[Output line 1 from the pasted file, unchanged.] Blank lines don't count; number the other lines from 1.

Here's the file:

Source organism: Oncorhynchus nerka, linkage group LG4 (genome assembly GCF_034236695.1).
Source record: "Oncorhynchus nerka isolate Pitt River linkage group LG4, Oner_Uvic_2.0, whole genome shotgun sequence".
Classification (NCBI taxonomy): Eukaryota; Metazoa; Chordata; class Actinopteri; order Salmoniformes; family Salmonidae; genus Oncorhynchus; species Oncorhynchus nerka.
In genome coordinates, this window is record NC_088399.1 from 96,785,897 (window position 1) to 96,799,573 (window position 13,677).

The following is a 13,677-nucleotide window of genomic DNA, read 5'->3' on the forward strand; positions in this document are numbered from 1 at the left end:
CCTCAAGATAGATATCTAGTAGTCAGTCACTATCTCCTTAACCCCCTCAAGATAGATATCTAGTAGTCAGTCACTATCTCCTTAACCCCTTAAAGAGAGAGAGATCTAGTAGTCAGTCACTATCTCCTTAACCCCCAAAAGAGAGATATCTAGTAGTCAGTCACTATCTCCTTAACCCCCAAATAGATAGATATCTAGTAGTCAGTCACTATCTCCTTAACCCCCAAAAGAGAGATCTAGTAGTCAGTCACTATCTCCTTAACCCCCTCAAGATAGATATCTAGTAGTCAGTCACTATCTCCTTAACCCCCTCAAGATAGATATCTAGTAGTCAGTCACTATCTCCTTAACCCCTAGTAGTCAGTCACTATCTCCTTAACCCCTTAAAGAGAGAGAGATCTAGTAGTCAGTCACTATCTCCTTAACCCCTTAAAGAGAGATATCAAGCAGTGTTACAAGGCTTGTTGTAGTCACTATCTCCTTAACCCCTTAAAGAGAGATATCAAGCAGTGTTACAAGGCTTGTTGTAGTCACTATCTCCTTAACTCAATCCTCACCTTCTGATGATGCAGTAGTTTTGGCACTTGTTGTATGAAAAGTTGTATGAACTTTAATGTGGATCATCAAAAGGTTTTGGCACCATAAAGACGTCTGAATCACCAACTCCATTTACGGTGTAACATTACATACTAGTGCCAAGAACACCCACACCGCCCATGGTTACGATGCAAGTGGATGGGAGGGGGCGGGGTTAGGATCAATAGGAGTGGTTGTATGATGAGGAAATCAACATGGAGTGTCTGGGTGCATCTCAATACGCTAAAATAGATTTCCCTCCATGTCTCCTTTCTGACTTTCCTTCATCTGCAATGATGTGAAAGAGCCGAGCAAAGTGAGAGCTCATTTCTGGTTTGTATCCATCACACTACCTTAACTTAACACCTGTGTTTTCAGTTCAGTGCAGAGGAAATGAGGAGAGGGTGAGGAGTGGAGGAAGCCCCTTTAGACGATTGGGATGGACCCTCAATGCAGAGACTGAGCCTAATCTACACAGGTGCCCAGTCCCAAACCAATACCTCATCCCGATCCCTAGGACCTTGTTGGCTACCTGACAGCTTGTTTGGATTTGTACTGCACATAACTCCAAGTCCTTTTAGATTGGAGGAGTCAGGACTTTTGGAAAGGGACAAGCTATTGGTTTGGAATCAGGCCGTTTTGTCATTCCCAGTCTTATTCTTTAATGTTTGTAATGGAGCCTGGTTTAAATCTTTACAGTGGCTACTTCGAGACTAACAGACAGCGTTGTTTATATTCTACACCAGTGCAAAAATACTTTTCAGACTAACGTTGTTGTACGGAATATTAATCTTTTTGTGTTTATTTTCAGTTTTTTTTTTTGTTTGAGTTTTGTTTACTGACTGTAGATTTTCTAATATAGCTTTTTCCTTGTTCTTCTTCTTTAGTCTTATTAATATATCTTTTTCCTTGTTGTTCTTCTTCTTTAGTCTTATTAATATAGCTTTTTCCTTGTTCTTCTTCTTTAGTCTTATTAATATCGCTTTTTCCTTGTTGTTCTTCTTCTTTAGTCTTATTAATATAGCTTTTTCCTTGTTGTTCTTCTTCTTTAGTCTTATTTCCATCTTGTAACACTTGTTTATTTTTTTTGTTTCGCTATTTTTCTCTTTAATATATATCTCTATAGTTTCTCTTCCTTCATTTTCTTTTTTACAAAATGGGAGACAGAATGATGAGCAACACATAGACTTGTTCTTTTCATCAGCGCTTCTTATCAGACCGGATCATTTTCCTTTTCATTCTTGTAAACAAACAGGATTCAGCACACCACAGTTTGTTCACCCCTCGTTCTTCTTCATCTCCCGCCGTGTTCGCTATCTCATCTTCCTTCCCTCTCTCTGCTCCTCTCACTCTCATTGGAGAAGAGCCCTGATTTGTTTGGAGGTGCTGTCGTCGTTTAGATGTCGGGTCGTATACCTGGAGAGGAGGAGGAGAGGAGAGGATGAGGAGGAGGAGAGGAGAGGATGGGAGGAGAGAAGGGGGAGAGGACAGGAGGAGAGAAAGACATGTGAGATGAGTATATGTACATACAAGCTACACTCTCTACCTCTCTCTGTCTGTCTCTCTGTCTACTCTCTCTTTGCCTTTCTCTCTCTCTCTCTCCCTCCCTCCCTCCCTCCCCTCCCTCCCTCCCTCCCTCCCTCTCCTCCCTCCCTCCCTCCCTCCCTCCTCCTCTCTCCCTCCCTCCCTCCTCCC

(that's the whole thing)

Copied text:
Source organism: Oncorhynchus nerka, linkage group LG4 (genome assembly GCF_034236695.1).